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Apple invents an AR Display for Eyewear that Accurately Displays AR Content in both Bright or Low light

1 - Apple Glass - Cover


Today the US Patent & Trademark Office published a patent application from Apple that relates to modifying displays in future AR Glasses or MR Headset (HMD) so that they function accurately when viewing AR content in both bright and low light situations.


Apple's patent background provides us with an overview of the issues that their invention is to overcome. Apple notes that in augmented reality (AR), computer-generated content is composited with a user's physical environment in order to comingle computer generated visual content with real-world objects.


A user may experience AR content by wearing a head-mountable device (HMD) that includes a translucent or transparent display which allows the passing-through of light from the user's physical environment to the user's eyes. The HMD operates as an additive display by adding computer-generated AR content to the light from the user's physical environment.


In some circumstances, however, light from the physical environment has a color composition and/or brightness that interferes with computer-generated content in a manner that degrades the AR experience.


For example, light from the physical environment limits a level of contrast between the physical environment and displayed computer-generated content.


As another example, color composition of the physical environment, such as the presence of predominantly one color, may interfere with the color composition of displayed computer-generated content by providing dominant hues that are difficult to mask using additive display methods and hardware.


Some previously available systems include a physical fixed dimming layer that is integrated with a translucent display and the physical environment. Similar to sunglasses, the physical fixed dimming layer functions to block a certain amount light from passing through to the display. However, the display displays a constantly darker version of the user's physical environment, thereby degrading the user's experience and preventing use of such systems in low light situations.


Apple's patent covers a method which includes sensing a plurality of light superposition characteristic values associated with ambient light from a physical environment.


The ambient light emanates from the physical environment towards one side of the translucent display. The plurality of light superposition characteristic values quantifies interactions with the ambient light.


The method includes determining a plurality of display correction values associated with the electronic device based on a function of the plurality of light superposition characteristic values and predetermined display characteristics of a computer-generated reality (CGR) object.


The method includes changing one or more display operating parameters associated with the electronic device in accordance with the plurality of display correction values in order to satisfy the predetermined display characteristics of the CGR object within a performance threshold.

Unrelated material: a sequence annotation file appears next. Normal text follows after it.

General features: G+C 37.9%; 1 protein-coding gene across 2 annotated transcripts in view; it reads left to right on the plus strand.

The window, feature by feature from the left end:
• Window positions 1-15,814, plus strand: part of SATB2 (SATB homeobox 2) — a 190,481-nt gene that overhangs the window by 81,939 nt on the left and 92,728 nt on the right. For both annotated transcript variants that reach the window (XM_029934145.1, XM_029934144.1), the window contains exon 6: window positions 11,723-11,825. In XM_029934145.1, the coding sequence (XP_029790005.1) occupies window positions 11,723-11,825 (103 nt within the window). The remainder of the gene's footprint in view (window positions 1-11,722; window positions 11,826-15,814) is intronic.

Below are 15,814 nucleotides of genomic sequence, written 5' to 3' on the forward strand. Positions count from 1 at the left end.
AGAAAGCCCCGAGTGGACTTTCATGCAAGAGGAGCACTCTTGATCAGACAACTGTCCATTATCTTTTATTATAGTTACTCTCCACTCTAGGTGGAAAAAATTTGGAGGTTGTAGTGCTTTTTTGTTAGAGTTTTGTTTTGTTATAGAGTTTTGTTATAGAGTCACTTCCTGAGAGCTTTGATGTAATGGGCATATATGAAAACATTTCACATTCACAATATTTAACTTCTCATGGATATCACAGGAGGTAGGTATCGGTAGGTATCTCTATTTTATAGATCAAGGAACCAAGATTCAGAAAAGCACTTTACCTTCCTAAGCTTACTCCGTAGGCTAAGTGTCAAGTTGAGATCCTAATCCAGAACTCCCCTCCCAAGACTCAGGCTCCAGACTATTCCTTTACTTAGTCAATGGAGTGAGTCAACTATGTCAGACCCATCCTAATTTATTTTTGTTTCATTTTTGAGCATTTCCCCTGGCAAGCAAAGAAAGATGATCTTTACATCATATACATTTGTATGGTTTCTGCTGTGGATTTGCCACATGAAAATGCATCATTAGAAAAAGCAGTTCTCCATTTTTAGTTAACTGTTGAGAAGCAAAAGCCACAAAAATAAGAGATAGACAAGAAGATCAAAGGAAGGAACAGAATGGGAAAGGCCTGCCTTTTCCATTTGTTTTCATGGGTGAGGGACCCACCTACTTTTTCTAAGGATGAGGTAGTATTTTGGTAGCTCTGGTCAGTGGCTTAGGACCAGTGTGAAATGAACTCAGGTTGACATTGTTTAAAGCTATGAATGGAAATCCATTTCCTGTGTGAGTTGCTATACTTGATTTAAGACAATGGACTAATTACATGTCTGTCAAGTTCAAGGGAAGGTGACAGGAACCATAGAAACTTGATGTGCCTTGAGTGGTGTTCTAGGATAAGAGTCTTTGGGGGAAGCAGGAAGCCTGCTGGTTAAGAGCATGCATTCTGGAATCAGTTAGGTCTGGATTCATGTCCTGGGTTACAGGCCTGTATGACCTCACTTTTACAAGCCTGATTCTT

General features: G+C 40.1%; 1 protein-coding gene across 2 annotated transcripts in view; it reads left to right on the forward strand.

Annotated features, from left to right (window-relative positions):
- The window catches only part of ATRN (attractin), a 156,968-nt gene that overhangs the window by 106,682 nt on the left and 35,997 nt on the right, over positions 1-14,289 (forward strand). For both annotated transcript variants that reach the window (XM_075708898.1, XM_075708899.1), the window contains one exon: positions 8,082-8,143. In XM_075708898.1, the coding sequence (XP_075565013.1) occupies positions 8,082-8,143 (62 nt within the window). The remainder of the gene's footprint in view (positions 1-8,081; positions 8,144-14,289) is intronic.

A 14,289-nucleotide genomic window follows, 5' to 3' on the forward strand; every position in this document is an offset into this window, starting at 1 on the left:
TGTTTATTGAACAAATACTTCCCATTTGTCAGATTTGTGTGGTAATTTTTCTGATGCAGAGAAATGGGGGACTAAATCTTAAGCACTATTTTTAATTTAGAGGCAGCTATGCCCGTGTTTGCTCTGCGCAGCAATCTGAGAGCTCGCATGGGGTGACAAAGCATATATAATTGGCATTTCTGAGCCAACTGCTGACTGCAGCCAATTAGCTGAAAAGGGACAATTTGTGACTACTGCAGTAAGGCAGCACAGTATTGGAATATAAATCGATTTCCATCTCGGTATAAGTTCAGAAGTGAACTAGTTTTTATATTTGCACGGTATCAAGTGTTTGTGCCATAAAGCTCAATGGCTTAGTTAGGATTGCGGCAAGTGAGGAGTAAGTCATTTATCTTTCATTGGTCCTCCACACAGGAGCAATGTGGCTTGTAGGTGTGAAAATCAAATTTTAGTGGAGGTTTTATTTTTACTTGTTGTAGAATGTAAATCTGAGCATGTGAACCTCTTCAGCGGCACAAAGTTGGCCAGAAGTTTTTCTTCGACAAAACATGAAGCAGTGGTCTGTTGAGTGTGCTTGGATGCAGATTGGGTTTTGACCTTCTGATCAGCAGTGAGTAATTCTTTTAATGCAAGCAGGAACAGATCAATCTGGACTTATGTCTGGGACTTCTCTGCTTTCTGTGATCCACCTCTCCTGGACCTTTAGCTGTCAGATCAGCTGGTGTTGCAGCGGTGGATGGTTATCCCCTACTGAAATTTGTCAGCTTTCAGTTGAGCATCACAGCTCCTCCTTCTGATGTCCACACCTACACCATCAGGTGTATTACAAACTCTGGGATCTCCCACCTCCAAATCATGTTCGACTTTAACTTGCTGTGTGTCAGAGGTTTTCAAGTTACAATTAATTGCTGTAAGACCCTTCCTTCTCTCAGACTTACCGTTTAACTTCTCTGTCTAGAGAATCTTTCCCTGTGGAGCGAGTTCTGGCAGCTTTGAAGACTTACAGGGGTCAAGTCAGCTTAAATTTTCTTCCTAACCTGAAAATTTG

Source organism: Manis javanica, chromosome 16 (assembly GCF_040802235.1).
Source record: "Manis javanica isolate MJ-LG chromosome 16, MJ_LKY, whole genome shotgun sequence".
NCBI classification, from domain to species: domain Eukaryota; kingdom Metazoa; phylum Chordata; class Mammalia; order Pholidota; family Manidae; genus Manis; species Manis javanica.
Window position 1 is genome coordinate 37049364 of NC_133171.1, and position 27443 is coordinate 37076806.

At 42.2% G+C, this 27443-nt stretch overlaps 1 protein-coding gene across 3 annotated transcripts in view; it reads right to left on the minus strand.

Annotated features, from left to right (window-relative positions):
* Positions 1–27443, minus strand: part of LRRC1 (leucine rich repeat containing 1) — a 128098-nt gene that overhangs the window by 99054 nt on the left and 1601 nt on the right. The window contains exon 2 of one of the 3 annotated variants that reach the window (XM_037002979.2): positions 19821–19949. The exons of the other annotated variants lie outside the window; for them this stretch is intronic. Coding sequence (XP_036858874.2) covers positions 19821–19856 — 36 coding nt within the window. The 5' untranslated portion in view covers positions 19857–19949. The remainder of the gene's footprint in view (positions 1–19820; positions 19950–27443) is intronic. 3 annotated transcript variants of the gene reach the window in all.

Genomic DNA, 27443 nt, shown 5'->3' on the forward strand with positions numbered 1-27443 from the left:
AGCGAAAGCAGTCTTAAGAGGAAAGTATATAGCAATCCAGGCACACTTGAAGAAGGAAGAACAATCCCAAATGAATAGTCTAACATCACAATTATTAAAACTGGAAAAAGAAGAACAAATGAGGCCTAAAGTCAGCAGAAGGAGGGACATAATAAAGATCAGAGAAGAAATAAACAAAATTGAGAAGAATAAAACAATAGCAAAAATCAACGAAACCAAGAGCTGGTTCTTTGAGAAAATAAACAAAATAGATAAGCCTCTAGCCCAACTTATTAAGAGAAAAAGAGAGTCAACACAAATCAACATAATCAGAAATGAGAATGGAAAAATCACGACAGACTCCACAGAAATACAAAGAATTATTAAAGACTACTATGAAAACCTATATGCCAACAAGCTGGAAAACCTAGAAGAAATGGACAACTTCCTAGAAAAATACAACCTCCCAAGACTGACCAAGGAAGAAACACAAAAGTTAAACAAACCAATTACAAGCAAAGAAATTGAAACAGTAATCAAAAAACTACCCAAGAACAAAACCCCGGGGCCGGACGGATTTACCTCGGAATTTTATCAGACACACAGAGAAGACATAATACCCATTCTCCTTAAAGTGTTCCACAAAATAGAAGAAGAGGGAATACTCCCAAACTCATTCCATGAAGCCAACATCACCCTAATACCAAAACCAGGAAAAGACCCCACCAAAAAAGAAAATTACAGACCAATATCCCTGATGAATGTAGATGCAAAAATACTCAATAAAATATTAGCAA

In Apple's patent Figures below (FIG. 2A, 2C and 2F) they're conveying that light from the physical environment (#200) is interfering with the display of a Computer Generated Reality (CGR, or AR) object, in this case a dog. According to Apple, "The red fire hydrant (#220) and the blue wall (#222) include different patterns (e.g., the red fire hydrant includes a horizontal-line pattern whereas the blue wall includes a cross-hatch pattern) in order to indicate that they are different colors.


As illustrated in FIG. 2C, the HMD is adding a CGR dog (#230) to the translucent display (#214), as indicated by the plus sign, which is illustrated for purely illustrative purposes. The CGR dog is white in color. In other words, the HMD renders the CGR dog as white and thus the preferred display color of the CGR (or AR) dog once added to the translucent display is likewise white.


2 Apple Patent FIGS  AR displays adjusting to light environment



As illustrated in patent FIG. 2F above, the sunlight reflecting off of the blue wall interferes with display of the CGR (AR) dog. Namely, the blue wall overlaps with a second portion (#242) of the CGR (AR dog) as indicated by a lighter cross-hatch pattern within the second portion (as compared with the cross-hatch pattern of the blue wall). Accordingly, the blue color of the blue wall mixes with the white color of the second portion of the CGR (AR) dog, causing the second portion of the CGR (AR) dog to be light blue rather than the preferred white color of the remainder of the AR dog.


Jumping to Apple's patent FIG. 4D above we're able to see artifact #420 that may appear resulting from the modified rendering of the AR dog. As another example, in some implementations, instead of or in addition to modifying color compositions, the HMD tints the area #420 (e.g., performs local tinting), such as reducing the luminance of the portion of the blue wall corresponding to area #420. Accordingly, as illustrated in FIG. 4D, the AR dog added to the translucent display appears to be desired white color because the magnitude of the blue light reflecting off of the blue wall is reduced.


Apple's patent FIG. 5 below is an example of a flow diagram of a method (#500) of changing display operating parameters based on determined display correction values in accordance with some implementations.


(Click on image below to Enlarge)



For more details, review Apple's patent application number 20210157143 titled "Modifying Display Operating Parameters based on Light Superposition from a Physical Environment," here.


Considering that this is a patent application, the timing of such a product to market is unknown at this time.


10.51FX - Patent Application Bar


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